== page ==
In the classic shell game of three-card Monte, marks are rewarded if they are able to identify the “money card” among three face-down cards that are being shuffled. In this sleight-of-hand scam, the mark is never able to choose the right card.
An increasing number of businesses are playing a version of three-card Monte with how they set their prices. “Bait-and-surcharge” involves marketing an attractive price to gain consumer interest. However, when it comes time to purchase, mandatory surcharges are tacked on. Through this sleight-of-hand, the advertised price is never the final price. This is an unethical business practice.
Bait-and-surcharge pricing is becoming the norm in many industries. Ever try to book a hotel room in a resort area? Don’t forget the hidden fees. A $25 advertised room rate at the Circus Circus hotel in Las Vegas appears to be a bargain. However, click to purchase and you are hit with an additional $36.28 nightly resort fee. An advertised $49.50 ticket price to attend a Billy Joel concert in Phoenix comes tethered with a 50% premium slapped on at checkout for service, facility, and ordering fees. Sprint has decided to add an inescapable “administrative charge” to its advertised prices, which for me adds another $5 to my monthly bill.
An emerging trend at restaurants is to have a footnoted asterisk at the bottom of menus levying an unavoidable 3% “kitchen appreciation” fee. This fee is typically accompanied with verbiage indicating that the surcharge is dedicated to providing a living wage to kitchen staff. To avoid infringing on servers, restaurants make it clear that this line item charge is not the tip. This is a sketchy practice. I’m all in favor of paying the kitchen staff living wages, but restaurants should muster the courage to be transparent and simply raise their menu prices.
Why do businesses employ bait-and-surcharge pricing? Let’s be clear: this is a blatantly deceptive tactic designed to mask the real price. This practice also makes price comparisons challenging, which restricts competition. It’s inefficient for travelers to evaluate a listing of hotel prices on online travel sites. Each hotel’s net price is revealed only after clicking additional pages to calculate its unique resort fee.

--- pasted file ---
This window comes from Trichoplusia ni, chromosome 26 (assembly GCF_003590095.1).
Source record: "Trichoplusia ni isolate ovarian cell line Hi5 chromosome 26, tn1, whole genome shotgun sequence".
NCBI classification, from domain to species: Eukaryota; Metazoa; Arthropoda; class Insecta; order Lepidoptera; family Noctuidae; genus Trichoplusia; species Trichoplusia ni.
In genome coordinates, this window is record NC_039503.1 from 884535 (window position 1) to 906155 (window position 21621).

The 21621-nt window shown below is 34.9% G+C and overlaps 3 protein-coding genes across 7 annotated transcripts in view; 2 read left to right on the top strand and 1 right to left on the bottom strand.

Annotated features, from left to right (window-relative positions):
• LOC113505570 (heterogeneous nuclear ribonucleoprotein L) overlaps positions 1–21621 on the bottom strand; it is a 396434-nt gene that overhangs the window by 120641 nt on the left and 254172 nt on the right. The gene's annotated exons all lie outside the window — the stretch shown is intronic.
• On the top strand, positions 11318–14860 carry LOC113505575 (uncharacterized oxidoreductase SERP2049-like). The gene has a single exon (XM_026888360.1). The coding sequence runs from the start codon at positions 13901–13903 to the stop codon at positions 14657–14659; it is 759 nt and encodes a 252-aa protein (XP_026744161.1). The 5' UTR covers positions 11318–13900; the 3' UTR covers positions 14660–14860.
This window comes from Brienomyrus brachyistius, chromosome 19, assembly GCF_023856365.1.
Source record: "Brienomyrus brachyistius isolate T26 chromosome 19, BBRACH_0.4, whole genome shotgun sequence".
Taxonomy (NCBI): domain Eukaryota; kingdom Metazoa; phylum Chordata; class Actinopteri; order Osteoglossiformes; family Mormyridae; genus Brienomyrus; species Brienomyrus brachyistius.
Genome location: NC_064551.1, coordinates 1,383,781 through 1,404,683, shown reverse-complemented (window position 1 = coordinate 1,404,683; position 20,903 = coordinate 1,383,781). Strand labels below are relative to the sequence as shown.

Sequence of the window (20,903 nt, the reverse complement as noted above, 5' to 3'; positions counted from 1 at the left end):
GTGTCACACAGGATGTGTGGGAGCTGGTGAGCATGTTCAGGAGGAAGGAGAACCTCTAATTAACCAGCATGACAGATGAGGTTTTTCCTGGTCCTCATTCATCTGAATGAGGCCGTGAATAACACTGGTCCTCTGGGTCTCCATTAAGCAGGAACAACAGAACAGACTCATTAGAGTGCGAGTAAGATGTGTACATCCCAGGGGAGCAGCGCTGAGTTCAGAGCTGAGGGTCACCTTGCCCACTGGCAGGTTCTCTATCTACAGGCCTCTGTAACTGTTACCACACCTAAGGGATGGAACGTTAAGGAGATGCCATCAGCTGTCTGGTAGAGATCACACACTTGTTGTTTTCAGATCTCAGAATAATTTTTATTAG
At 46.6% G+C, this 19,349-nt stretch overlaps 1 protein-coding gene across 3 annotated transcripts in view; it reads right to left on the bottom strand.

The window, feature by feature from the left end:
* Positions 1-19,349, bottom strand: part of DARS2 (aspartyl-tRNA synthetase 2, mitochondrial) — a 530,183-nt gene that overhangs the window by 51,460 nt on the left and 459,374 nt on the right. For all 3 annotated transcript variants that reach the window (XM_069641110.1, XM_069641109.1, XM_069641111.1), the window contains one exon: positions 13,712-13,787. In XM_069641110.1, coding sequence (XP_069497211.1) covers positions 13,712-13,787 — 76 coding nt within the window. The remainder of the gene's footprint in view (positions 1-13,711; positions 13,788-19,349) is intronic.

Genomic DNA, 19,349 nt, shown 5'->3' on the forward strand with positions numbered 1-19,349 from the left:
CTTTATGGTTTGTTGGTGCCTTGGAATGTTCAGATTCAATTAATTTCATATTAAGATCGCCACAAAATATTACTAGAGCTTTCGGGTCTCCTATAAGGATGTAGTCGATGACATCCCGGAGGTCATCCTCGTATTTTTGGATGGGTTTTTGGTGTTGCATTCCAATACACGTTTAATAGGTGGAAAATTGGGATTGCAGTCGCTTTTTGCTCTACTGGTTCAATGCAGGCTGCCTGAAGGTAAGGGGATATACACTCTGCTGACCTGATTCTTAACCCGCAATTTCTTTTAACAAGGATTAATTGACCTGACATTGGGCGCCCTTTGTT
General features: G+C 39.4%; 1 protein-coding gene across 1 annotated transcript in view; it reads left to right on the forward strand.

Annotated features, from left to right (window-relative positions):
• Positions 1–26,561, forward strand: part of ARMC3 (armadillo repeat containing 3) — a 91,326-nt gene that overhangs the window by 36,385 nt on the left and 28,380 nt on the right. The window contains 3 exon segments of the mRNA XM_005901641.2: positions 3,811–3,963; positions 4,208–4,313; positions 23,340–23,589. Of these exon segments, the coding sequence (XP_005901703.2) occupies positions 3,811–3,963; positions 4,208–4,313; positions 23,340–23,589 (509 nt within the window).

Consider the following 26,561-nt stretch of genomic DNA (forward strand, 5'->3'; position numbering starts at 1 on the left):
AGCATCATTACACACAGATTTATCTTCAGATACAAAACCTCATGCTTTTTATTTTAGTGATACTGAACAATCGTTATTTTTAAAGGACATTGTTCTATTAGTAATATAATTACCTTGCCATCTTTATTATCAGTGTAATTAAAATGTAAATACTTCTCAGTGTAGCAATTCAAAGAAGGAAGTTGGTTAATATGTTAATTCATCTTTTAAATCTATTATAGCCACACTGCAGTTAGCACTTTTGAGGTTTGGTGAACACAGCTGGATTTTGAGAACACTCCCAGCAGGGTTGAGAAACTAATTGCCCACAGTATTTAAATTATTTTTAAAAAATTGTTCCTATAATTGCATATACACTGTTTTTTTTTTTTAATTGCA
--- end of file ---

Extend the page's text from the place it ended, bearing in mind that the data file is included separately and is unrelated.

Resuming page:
Even though customers chafe over bait-and-surcharge practices, it’s often challenging for companies to ditch the practice. Many are stuck in what I call a resort fee prisoner’s dilemma. Trying to do the right thing – being transparent and better serving customers – puts a company at a competitive disadvantage. Loading all of the mandatory fees into an advertised price makes it look expensive relative to competitors that opt to sock it to customers later in the purchasing process.
In response to customers’ frustrations over additional service fees, the ticket reseller StubHub started listing “all-in” prices on its site in 2014. Company executives thought that competitors would follow their lead to make prices more transparent. They didn’t, and StubHub’s market share declined significantly. A year and a half later, the ticket reseller tested different pricing strategies with customers. Some saw an all-in price while others were offered a low price with surcharges added at checkout. Within the first hour of testing, it became clear that the low-list-price option generated higher revenue. To remain competitive, StubHub reverted back to bait-and-surcharge pricing (though users can opt to have all-in prices presented).
Sometimes companies try to justify their bait-and-surcharge practices by pointing out that airlines charge extra fees. This comparison is erroneous: unlike resort fees, extra airline charges are not mandatory. Strictly for convenience reasons, I avoid additional charges by travelling with carry-on luggage and booking via the web. Even auto advertisements that offer “as low as” prices theoretically allow customers to pay the marketed price if they meet all of the requirements. What negatively distinguishes bait and surcharge is the additional fees are unavoidable.
There’s a fine line between overprotecting consumers and holding them responsible for the due diligence required by our caveat emptor economy. For free markets to prosper, good information is needed on products and prices. There’s no redeeming value to bait-and-surcharge pricing – its key intent is to mislead which restrains competition. For companies trapped in a resort fee prisoner’s dilemma, there’s little incentive to fight the trend and be more price transparent. The remedy is straightforward: companies should be upfront with their all-in prices.
It’s time that laws are enacted to stop consumers from being marks of this pricing shell game.